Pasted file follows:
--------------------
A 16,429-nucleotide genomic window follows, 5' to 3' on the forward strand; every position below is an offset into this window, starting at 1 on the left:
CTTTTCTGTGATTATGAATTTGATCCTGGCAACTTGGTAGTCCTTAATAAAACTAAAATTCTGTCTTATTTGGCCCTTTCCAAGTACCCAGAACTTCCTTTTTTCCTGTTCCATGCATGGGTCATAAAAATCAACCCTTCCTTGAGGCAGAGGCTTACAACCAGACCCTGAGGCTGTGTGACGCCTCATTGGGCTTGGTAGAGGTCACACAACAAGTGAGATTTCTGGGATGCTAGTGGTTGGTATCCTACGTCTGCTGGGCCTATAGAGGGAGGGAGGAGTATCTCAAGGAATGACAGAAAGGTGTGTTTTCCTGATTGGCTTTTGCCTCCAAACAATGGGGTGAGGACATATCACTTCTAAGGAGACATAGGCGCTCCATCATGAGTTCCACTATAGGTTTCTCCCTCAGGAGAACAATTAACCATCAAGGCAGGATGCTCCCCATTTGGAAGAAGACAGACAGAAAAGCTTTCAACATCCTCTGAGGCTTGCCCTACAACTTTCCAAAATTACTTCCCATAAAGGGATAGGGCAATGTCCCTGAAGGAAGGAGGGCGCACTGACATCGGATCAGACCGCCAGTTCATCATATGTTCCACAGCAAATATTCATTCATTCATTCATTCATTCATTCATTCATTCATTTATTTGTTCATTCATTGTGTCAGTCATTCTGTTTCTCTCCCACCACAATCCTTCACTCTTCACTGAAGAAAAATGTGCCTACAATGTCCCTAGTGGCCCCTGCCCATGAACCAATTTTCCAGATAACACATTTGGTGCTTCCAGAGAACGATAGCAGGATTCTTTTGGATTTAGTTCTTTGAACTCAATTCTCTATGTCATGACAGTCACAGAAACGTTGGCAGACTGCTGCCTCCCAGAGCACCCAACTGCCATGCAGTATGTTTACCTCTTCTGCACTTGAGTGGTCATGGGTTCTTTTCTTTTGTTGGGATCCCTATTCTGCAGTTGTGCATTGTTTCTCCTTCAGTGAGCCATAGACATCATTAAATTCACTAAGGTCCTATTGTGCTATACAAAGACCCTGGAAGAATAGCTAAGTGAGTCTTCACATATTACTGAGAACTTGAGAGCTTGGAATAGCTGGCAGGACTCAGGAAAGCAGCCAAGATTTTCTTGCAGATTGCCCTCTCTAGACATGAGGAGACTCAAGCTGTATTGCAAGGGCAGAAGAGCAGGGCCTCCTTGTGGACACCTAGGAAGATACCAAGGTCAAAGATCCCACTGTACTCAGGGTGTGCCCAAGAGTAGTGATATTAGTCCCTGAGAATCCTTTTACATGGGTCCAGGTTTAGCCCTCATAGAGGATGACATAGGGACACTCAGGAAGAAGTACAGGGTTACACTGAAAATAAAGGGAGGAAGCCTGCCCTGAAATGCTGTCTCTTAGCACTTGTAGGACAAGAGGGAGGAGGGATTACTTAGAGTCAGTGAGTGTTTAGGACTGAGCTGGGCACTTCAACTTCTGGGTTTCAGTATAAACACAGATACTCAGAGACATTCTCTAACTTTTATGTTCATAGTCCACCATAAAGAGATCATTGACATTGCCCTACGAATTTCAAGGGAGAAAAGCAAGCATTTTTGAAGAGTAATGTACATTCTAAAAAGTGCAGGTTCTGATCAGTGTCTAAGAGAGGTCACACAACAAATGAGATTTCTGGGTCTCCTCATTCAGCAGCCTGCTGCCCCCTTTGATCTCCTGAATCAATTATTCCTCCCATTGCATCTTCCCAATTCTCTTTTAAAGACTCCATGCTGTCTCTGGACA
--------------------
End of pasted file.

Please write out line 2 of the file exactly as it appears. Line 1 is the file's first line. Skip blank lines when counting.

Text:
CTTTTCTGTGATTATGAATTTGATCCTGGCAACTTGGTAGTCCTTAATAAAACTAAAATTCTGTCTTATTTGGCCCTTTCCAAGTACCCAGAACTTCCTTTTTTCCTGTTCCATGCATGGGTCATAAAAATCAACCCTTCCTTGAGGCAGAGGCTTACAACCAGACCCTGAGGCTGTGTGACGCCTCATTGGGCTTGGTAGAGGTCACACAACAAGTGAGATTTCTGGGATGCTAGTGGTTGGTATCCTACGTCTGCTGGGCCTATAGAGGGAGGGAGGAGTATCTCAAGGAATGACAGAAAGGTGTGTTTTCCTGATTGGCTTTTGCCTCCAAACAATGGGGTGAGGACATATCACTTCTAAGGAGACATAGGCGCTCCATCATGAGTTCCACTATAGGTTTCTCCCTCAGGAGAACAATTAACCATCAAGGCAGGATGCTCCCCATTTGGAAGAAGACAGACAGAAAAGCTTTCAACATCCTCTGAGGCTTGCCCTACAACTTTCCAAAATTACTTCCCATAAAGGGATAGGGCAATGTCCCTGAAGGAAGGAGGGCGCACTGACATCGGATCAGACCGCCAGTTCATCATATGTTCCACAGCAAATATTCATTCATTCATTCATTCATTCATTCATTCATTCATTTATTTGTTCATTCATTGTGTCAGTCATTCTGTTTCTCTCCCACCACAATCCTTCACTCTTCACTGAAGAAAAATGTGCCTACAATGTCCCTAGTGGCCCCTGCCCATGAACCAATTTTCCAGATAACACATTTGGTGCTTCCAGAGAACGATAGCAGGATTCTTTTGGATTTAGTTCTTTGAACTCAATTCTCTATGTCATGACAGTCACAGAAACGTTGGCAGACTGCTGCCTCCCAGAGCACCCAACTGCCATGCAGTATGTTTACCTCTTCTGCACTTGAGTGGTCATGGGTTCTTTTCTTTTGTTGGGATCCCTATTCTGCAGTTGTGCATTGTTTCTCCTTCAGTGAGCCATAGACATCATTAAATTCACTAAGGTCCTATTGTGCTATACAAAGACCCTGGAAGAATAGCTAAGTGAGTCTTCACATATTACTGAGAACTTGAGAGCTTGGAATAGCTGGCAGGACTCAGGAAAGCAGCCAAGATTTTCTTGCAGATTGCCCTCTCTAGACATGAGGAGACTCAAGCTGTATTGCAAGGGCAGAAGAGCAGGGCCTCCTTGTGGACACCTAGGAAGATACCAAGGTCAAAGATCCCACTGTACTCAGGGTGTGCCCAAGAGTAGTGATATTAGTCCCTGAGAATCCTTTTACATGGGTCCAGGTTTAGCCCTCATAGAGGATGACATAGGGACACTCAGGAAGAAGTACAGGGTTACACTGAAAATAAAGGGAGGAAGCCTGCCCTGAAATGCTGTCTCTTAGCACTTGTAGGACAAGAGGGAGGAGGGATTACTTAGAGTCAGTGAGTGTTTAGGACTGAGCTGGGCACTTCAACTTCTGGGTTTCAGTATAAACACAGATACTCAGAGACATTCTCTAACTTTTATGTTCATAGTCCACCATAAAGAGATCATTGACATTGCCCTACGAATTTCAAGGGAGAAAAGCAAGCATTTTTGAAGAGTAATGTACATTCTAAAAAGTGCAGGTTCTGATCAGTGTCTAAGAGAGGTCACACAACAAATGAGATTTCTGGGTCTCCTCATTCAGCAGCCTGCTGCCCCCTTTGATCTCCTGAATCAATTATTCCTCCCATTGCATCTTCCCAATTCTCTTTTAAAGACTCCATGCTGTCTCTGGACA